• Multi-level drop down menus
  • Modern design with flat elements
  • Font awesome icons
  • Built with paragraph module

Live Demo Download Demo Site

It is highly recommended to install the demo site and customize it to get the exact look. Here is the link for the documentation to install demo site

Credits

Theme designed by startbootstrap & developed by Young Globes

WPTavern: WPWeekly Episode 306 – AMP, GDPR, and Brewing Beer At The Boss’ House

Wordpress Planet - Thu, 03/01/2018 - 02:19

In this episode, John James Jacoby joins me live from Hutchinson, KS, to talk about the news of the week. We started off the show discussing the GDPR and the number of things that need to be considered surrounding the right to be forgotten.

We also have a lengthy conversation about AMP, the open web, and Automattic’s relationship with Google. Last but not least, we discussed Automattic’s recent hiring of Kinsey Wilson to be president of the company.

Stories Discussed:

Matt Cromwell Hosts Matt Mullenweg in Q&A Gutenberg Interview
New Team Forms to Facilitate GDPR Compliance in WordPress Core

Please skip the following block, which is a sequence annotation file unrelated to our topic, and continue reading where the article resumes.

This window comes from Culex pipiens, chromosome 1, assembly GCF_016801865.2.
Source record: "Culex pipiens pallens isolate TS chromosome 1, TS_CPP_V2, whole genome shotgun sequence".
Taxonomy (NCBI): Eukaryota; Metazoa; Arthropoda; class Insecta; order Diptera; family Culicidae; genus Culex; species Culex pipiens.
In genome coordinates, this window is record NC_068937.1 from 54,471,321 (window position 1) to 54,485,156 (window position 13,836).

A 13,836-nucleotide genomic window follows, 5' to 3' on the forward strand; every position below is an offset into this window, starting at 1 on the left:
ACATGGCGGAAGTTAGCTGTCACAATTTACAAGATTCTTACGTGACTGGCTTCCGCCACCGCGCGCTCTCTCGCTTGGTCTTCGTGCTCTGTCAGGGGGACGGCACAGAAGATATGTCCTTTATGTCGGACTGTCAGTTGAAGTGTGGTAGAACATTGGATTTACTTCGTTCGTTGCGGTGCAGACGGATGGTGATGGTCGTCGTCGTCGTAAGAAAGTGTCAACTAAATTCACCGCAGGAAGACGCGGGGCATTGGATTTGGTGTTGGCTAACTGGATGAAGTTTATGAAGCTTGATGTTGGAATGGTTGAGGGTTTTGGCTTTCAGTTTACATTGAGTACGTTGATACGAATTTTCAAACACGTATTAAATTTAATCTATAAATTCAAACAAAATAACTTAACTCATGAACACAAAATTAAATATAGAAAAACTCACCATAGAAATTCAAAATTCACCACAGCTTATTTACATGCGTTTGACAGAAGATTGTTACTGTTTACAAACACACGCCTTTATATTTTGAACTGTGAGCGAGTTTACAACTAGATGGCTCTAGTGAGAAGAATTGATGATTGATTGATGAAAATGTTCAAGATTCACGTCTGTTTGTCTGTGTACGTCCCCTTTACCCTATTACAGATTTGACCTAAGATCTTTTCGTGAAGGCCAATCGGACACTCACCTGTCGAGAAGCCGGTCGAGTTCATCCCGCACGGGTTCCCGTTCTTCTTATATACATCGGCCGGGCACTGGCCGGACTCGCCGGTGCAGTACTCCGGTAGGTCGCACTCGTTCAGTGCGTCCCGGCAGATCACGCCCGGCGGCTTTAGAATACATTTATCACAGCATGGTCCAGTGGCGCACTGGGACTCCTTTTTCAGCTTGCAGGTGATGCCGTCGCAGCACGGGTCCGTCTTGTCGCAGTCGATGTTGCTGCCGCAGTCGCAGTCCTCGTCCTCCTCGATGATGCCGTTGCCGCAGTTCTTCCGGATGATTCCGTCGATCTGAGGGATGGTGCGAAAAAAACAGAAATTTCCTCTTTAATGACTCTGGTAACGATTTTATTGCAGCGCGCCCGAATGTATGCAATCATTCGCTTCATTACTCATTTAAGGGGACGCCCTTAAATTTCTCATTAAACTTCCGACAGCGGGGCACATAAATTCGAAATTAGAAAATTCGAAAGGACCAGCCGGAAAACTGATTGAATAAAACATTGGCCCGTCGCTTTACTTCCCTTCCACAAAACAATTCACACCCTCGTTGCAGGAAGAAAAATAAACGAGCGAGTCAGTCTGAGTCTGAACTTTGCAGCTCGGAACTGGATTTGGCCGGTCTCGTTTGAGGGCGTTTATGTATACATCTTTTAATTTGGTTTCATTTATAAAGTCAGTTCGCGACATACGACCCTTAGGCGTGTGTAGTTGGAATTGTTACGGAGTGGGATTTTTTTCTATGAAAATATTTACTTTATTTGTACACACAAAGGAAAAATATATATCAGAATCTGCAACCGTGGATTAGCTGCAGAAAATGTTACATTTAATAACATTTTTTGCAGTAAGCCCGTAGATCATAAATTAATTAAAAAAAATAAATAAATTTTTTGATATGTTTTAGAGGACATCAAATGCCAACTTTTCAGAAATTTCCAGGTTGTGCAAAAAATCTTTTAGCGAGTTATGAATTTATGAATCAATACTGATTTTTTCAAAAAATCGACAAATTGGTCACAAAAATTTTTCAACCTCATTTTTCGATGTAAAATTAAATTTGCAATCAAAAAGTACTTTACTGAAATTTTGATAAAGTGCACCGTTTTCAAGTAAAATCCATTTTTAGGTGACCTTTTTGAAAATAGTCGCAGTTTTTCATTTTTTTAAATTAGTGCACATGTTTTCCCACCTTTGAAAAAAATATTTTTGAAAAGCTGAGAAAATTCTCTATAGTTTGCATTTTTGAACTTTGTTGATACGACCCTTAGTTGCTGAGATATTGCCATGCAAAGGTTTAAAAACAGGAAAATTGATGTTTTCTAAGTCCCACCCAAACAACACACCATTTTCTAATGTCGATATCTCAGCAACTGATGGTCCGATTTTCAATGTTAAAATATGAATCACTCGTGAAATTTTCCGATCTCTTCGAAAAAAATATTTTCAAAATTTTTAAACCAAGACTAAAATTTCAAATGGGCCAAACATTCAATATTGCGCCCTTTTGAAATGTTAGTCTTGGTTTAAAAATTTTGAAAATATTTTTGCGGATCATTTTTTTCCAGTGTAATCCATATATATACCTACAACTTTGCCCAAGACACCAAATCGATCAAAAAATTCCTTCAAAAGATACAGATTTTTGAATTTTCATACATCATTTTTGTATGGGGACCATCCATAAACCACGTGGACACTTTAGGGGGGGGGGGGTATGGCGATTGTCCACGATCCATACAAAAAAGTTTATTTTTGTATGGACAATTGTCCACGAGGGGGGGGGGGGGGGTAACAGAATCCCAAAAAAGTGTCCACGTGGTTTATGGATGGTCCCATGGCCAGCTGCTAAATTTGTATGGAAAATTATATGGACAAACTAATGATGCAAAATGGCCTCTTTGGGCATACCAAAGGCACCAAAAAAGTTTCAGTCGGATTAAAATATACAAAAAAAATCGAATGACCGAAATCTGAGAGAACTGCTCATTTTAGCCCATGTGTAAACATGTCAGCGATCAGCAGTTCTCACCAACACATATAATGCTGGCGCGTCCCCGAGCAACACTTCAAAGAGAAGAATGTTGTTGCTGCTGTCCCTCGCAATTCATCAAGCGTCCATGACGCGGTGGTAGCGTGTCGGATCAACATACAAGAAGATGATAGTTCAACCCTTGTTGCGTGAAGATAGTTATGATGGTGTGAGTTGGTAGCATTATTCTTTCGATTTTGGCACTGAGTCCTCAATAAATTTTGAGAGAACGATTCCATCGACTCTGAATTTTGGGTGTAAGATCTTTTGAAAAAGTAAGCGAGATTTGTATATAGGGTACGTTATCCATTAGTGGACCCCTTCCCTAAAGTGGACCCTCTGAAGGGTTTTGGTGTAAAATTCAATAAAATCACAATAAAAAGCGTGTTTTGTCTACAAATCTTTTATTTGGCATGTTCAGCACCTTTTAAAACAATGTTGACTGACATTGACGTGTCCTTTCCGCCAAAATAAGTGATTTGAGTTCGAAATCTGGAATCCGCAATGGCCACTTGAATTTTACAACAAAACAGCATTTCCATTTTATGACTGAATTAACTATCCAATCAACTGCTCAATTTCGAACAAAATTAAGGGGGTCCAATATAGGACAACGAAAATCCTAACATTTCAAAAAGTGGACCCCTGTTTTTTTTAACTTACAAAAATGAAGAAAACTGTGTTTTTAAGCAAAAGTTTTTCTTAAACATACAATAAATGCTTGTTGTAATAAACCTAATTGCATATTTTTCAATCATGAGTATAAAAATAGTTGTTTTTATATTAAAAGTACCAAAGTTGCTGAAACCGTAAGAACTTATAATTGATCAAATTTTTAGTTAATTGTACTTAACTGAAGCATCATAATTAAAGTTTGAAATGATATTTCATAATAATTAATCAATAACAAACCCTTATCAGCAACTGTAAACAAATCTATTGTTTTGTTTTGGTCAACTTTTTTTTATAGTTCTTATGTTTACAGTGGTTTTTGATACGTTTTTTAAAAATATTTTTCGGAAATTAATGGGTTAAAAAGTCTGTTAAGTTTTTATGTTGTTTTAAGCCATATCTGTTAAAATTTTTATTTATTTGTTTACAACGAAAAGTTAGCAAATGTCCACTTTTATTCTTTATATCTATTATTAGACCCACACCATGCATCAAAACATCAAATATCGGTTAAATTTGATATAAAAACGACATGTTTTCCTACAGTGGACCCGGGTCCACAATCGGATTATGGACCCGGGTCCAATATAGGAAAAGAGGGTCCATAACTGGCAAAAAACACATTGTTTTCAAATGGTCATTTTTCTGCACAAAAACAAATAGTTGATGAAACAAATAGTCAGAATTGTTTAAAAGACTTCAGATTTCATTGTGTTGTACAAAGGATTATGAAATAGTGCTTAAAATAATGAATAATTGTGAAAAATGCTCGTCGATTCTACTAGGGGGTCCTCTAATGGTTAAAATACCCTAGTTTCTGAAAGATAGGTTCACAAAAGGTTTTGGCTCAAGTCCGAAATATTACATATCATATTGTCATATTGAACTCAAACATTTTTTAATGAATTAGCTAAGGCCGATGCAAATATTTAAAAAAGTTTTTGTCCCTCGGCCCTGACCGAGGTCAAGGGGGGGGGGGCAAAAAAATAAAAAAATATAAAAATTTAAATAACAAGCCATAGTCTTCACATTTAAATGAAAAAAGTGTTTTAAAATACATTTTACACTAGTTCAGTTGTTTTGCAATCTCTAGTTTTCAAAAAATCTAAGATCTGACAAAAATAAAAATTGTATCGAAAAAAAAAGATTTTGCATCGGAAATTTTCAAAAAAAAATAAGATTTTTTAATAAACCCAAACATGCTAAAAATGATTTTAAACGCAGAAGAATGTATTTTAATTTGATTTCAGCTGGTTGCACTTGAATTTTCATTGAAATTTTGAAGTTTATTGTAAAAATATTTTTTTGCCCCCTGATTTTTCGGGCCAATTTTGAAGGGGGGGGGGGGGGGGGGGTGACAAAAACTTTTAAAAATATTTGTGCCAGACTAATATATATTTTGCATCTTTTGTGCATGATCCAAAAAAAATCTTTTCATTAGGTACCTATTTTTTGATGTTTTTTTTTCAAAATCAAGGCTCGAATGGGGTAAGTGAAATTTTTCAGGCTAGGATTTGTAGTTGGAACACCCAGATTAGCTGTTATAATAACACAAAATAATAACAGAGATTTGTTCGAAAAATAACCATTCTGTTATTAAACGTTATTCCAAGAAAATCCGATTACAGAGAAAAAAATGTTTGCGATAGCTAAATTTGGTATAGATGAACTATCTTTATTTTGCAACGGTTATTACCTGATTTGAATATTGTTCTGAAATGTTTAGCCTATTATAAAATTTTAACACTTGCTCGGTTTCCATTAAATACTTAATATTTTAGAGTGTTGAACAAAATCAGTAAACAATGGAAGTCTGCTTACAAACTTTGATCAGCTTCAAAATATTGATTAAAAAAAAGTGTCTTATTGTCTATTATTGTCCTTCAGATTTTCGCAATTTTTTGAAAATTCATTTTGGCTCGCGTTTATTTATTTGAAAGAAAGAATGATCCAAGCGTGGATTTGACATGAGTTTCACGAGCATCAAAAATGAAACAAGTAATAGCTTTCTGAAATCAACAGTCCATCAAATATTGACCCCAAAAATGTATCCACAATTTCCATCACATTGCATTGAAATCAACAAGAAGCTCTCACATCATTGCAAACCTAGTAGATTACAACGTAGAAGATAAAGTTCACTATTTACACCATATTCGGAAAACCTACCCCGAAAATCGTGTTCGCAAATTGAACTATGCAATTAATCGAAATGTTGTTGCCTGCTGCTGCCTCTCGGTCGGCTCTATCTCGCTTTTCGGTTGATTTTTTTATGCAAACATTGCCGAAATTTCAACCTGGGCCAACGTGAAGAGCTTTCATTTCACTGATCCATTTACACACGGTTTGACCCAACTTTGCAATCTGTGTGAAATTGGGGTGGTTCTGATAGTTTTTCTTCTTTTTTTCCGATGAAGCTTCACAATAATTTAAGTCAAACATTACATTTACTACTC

For one-time NPR and NYT digital chief, a new adventure: WordPress

WPWeekly Meta:

Next Episode: Wednesday, March 7th 3:00 P.M. Eastern

Subscribe to WordPress Weekly via Itunes

Subscribe to WordPress Weekly via RSS

Subscribe to WordPress Weekly via Stitcher Radio

Subscribe to WordPress Weekly via Google Play

Listen To Episode #306:

HeroPress: Changes Coming To HeroPress

Wordpress Planet - Wed, 02/28/2018 - 12:00

Over the last few months, I’ve been having some deep talks with my HeroPress partner about what the future of HeroPress looks like. We came up with some changes that feel deeply satisfying. Changes we think should help HeroPress, help readers, and help us as content producers. So here we go.

Financial Changes

At various times in the past people have told me that the time I spend on HeroPress is worth compensation. When I first started it as a blog, I had no intention of getting money from it. However, being compensated for my time helped ease the burden on my family.

With that in mind, last fall I test-drove a donation page based on interest from some in the community.

It was a good idea, and I’m thankful for the support I received, but for now it’s not the right path.

So, I’ve pulled the donation page from the site and am no longer accepting site sponsors. You’ll notice I do have a Sponsorship page, but it lists organizations that have made material contributions like hosting, plugins, etc.

Content Changes

We’ve been publishing every Wednesday for several years now. Over time, readership has climbed quite a bit. That’s great, but it means that many current readers have never seen the earlier content, which remains quite evergreen.